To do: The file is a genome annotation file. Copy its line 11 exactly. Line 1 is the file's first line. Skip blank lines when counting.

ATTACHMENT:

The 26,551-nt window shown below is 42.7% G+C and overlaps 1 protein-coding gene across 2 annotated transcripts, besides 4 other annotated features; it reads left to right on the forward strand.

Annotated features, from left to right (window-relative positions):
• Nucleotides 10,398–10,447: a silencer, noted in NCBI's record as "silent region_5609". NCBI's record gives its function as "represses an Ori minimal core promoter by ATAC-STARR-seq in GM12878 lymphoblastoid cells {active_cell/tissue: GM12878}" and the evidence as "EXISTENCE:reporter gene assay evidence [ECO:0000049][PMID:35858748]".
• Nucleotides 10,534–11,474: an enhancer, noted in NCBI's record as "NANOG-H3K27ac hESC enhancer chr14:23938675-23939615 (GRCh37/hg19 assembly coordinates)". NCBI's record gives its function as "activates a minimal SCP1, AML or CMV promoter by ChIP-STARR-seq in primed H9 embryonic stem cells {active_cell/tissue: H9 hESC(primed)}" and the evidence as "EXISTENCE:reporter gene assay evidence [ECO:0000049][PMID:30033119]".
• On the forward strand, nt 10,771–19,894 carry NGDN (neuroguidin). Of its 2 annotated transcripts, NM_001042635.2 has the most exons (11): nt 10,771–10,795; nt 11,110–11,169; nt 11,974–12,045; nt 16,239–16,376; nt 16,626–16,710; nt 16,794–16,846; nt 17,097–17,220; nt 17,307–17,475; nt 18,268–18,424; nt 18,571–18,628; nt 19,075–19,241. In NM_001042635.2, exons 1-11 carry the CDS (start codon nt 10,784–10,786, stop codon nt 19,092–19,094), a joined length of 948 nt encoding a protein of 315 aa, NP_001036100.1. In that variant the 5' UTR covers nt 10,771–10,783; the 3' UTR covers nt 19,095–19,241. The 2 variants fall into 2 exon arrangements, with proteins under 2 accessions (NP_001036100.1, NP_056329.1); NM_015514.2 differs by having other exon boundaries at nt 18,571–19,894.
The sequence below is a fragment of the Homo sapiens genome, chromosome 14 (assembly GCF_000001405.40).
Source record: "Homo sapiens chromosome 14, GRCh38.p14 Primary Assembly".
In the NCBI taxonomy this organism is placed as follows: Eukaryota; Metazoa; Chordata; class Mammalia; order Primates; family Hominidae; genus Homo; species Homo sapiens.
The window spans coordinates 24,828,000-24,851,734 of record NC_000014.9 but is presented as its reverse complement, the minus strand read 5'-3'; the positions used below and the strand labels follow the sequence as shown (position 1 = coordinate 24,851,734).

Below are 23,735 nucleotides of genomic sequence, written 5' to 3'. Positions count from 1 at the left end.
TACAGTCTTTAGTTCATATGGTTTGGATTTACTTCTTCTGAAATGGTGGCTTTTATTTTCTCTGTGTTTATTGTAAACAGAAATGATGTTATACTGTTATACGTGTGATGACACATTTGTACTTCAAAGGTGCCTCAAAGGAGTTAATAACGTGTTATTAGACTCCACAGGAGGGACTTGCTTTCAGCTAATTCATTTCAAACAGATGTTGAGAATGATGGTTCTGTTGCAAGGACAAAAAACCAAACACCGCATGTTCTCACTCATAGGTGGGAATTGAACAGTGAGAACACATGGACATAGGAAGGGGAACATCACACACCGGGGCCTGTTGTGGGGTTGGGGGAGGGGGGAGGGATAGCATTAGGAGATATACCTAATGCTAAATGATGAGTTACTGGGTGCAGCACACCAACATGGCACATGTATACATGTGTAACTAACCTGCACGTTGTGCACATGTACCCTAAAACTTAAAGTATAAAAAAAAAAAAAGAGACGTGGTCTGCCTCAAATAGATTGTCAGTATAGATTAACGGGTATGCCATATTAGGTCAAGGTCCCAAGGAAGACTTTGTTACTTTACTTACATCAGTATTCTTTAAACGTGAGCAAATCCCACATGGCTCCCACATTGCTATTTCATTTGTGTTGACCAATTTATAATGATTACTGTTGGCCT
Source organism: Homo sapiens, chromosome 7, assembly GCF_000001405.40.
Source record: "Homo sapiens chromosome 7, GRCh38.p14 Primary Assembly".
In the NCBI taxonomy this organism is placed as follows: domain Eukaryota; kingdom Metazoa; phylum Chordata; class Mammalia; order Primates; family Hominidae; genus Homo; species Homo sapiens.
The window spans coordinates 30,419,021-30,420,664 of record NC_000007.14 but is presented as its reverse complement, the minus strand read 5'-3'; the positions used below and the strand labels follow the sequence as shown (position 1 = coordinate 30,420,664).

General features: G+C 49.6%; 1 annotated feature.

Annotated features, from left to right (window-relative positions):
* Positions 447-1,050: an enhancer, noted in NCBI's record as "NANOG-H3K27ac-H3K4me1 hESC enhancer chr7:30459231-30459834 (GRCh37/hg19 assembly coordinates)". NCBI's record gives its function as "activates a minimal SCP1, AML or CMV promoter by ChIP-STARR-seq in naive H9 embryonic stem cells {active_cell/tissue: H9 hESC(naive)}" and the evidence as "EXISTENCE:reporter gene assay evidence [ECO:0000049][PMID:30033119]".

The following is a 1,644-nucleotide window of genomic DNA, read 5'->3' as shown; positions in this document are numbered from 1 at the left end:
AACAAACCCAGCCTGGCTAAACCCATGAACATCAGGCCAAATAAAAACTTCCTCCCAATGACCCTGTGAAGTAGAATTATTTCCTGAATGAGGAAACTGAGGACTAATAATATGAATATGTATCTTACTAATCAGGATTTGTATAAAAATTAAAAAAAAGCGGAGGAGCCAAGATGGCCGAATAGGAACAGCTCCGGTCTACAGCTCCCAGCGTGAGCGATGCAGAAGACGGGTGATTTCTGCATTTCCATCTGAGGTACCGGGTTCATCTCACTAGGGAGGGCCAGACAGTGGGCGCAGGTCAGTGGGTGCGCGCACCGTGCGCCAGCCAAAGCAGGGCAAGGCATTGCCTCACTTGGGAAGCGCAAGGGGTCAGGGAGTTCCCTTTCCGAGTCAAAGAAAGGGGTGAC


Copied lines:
TACAGTCTTTAGTTCATATGGTTTGGATTTACTTCTTCTGAAATGGTGGCTTTTATTTTCTCTGTGTTTATTGTAAACAGAAATGATGTTATACTGTTATACGTGTGATGACACATTTGTACTTCAAAGGTGCCTCAAAGGAGTTAATAACGTGTTATTAGACTCCACAGGAGGGACTTGCTTTCAGCTAATTCATTTCAAACAGATGTTGAGAATGATGGTTCTGTTGCAAGGACAAAAAACCAAACACCGCATGTTCTCACTCATAGGTGGGAATTGAACAGTGAGAACACATGGACATAGGAAGGGGAACATCACACACCGGGGCCTGTTGTGGGGTTGGGGGAGGGGGGAGGGATAGCATTAGGAGATATACCTAATGCTAAATGATGAGTTACTGGGTGCAGCACACCAACATGGCACATGTATACATGTGTAACTAACCTGCACGTTGTGCACATGTACCCTAAAACTTAAAGTATAAAAAAAAAAAAAGAGACGTGGTCTGCCTCAAATAGATTGTCAGTATAGATTAACGGGTATGCCATATTAGGTCAAGGTCCCAAGGAAGACTTTGTTACTTTACTTACATCAGTATTCTTTAAACGTGAGCAAATCCCACATGGCTCCCACATTGCTATTTCATTTGTGTTGACCAATTTATAATGATTACTGTTGGCCT